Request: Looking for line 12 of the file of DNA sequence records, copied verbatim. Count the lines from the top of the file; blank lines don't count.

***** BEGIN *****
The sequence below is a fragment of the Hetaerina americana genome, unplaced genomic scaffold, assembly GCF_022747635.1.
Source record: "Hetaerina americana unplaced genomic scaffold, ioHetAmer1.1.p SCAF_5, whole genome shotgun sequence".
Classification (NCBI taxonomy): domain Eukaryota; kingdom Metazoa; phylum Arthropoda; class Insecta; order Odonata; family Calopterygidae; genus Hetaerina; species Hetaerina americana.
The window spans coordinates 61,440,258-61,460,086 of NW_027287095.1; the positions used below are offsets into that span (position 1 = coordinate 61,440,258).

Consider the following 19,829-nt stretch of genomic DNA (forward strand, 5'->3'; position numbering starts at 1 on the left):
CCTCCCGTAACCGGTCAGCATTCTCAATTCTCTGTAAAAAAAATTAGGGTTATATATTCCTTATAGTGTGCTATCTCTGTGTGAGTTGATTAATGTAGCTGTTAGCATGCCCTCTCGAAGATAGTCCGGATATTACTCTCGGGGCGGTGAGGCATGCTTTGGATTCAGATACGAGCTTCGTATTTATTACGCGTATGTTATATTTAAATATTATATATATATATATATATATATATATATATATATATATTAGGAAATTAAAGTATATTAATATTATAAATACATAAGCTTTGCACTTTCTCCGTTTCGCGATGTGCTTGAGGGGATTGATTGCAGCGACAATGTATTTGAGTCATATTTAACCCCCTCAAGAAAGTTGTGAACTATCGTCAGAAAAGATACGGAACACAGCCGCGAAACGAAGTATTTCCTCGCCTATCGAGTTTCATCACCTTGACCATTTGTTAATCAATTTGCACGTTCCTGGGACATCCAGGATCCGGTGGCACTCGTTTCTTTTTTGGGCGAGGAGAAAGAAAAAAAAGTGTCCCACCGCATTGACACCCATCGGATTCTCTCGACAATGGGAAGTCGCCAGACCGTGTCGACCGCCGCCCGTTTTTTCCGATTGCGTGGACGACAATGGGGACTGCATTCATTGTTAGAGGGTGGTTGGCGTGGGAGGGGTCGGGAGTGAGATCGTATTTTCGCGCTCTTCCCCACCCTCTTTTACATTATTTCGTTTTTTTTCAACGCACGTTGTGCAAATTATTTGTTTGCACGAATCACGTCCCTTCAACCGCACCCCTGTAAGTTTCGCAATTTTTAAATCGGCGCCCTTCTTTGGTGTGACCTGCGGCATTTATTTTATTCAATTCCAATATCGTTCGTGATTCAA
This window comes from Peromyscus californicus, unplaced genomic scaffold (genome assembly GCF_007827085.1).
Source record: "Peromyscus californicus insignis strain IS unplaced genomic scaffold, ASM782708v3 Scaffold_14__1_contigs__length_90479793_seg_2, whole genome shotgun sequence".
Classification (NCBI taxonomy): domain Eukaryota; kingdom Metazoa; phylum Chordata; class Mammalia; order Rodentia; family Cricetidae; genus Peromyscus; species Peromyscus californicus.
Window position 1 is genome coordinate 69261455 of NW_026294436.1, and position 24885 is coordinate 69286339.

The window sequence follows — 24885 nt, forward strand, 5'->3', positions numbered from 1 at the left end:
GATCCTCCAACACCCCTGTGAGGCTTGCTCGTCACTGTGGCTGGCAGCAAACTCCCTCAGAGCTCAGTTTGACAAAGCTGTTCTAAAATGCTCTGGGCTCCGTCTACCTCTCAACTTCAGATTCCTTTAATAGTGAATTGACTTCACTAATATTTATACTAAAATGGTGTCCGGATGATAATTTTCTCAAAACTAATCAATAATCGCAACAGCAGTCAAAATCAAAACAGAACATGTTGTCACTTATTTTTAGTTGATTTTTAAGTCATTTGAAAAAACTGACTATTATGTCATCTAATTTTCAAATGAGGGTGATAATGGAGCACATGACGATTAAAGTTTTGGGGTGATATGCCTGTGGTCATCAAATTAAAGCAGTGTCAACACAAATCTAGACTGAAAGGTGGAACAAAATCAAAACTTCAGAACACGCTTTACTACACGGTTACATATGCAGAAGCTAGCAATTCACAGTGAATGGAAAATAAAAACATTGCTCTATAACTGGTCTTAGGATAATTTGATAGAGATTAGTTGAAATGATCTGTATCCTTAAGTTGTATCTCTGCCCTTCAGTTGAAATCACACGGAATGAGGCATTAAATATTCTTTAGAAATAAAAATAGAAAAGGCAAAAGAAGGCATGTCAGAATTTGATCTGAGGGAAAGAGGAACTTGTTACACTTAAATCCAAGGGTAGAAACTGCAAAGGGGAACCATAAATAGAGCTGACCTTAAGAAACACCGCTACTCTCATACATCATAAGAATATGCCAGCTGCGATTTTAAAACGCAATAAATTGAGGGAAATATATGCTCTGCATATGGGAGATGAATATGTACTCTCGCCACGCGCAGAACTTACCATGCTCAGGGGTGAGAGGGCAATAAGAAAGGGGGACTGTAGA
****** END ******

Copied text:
GATCCTCCAACACCCCTGTGAGGCTTGCTCGTCACTGTGGCTGGCAGCAAACTCCCTCAGAGCTCAGTTTGACAAAGCTGTTCTAAAATGCTCTGGGCTCCGTCTACCTCTCAACTTCAGATTCCTTTAATAGTGAATTGACTTCACTAATATTTATACTAAAATGGTGTCCGGATGATAATTTTCTCAAAACTAATCAATAATCGCAACAGCAGTCAAAATCAAAACAGAACATGTTGTCACTTATTTTTAGTTGATTTTTAAGTCATTTGAAAAAACTGACTATTATGTCATCTAATTTTCAAATGAGGGTGATAATGGAGCACATGACGATTAAAGTTTTGGGGTGATATGCCTGTGGTCATCAAATTAAAGCAGTGTCAACACAAATCTAGACTGAAAGGTGGAACAAAATCAAAACTTCAGAACACGCTTTACTACACGGTTACATATGCAGAAGCTAGCAATTCACAGTGAATGGAAAATAAAAACATTGCTCTATAACTGGTCTTAGGATAATTTGATAGAGATTAGTTGAAATGATCTGTATCCTTAAGTTGTATCTCTGCCCTTCAGTTGAAATCACACGGAATGAGGCATTAAATATTCTTTAGAAATAAAAATAGAAAAGGCAAAAGAAGGCATGTCAGAATTTGATCTGAGGGAAAGAGGAACTTGTTACACTTAAATCCAAGGGTAGAAACTGCAAAGGGGAACCATAAATAGAGCTGACCTTAAGAAACACCGCTACTCTCATACATCATAAGAATATGCCAGCTGCGATTTTAAAACGCAATAAATTGAGGGAAATATATGCTCTGCATATGGGAGATGAATATGTACTCTCGCCACGCGCAGAACTTACCATGCTCAGGGGTGAGAGGGCAATAAGAAAGGGGGACTGTAGA